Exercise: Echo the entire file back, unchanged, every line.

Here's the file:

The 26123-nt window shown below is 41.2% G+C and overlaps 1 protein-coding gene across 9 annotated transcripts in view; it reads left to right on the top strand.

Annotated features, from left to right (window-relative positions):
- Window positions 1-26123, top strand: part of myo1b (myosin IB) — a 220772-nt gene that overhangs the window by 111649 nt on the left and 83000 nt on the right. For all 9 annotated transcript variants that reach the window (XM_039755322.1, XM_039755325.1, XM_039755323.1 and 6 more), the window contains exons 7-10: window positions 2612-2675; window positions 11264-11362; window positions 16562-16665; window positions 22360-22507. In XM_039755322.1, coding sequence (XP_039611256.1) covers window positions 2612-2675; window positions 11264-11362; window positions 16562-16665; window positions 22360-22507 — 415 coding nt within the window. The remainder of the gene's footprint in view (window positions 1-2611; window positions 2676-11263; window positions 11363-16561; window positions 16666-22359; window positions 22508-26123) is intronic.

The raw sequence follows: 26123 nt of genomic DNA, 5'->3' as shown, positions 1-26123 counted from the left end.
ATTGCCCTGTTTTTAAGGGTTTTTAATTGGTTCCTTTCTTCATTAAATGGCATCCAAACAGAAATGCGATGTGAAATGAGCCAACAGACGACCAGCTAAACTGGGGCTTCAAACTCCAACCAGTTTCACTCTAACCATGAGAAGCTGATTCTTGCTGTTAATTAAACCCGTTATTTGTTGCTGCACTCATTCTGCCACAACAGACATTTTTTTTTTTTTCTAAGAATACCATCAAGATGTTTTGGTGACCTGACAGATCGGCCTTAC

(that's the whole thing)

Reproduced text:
The 26123-nt window shown below is 41.2% G+C and overlaps 1 protein-coding gene across 9 annotated transcripts in view; it reads left to right on the top strand.

Annotated features, from left to right (window-relative positions):
- Window positions 1-26123, top strand: part of myo1b (myosin IB) — a 220772-nt gene that overhangs the window by 111649 nt on the left and 83000 nt on the right. For all 9 annotated transcript variants that reach the window (XM_039755322.1, XM_039755325.1, XM_039755323.1 and 6 more), the window contains exons 7-10: window positions 2612-2675; window positions 11264-11362; window positions 16562-16665; window positions 22360-22507. In XM_039755322.1, coding sequence (XP_039611256.1) covers window positions 2612-2675; window positions 11264-11362; window positions 16562-16665; window positions 22360-22507 — 415 coding nt within the window. The remainder of the gene's footprint in view (window positions 1-2611; window positions 2676-11263; window positions 11363-16561; window positions 16666-22359; window positions 22508-26123) is intronic.

The raw sequence follows: 26123 nt of genomic DNA, 5'->3' as shown, positions 1-26123 counted from the left end.
ATTGCCCTGTTTTTAAGGGTTTTTAATTGGTTCCTTTCTTCATTAAATGGCATCCAAACAGAAATGCGATGTGAAATGAGCCAACAGACGACCAGCTAAACTGGGGCTTCAAACTCCAACCAGTTTCACTCTAACCATGAGAAGCTGATTCTTGCTGTTAATTAAACCCGTTATTTGTTGCTGCACTCATTCTGCCACAACAGACATTTTTTTTTTTTTCTAAGAATACCATCAAGATGTTTTGGTGACCTGACAGATCGGCCTTAC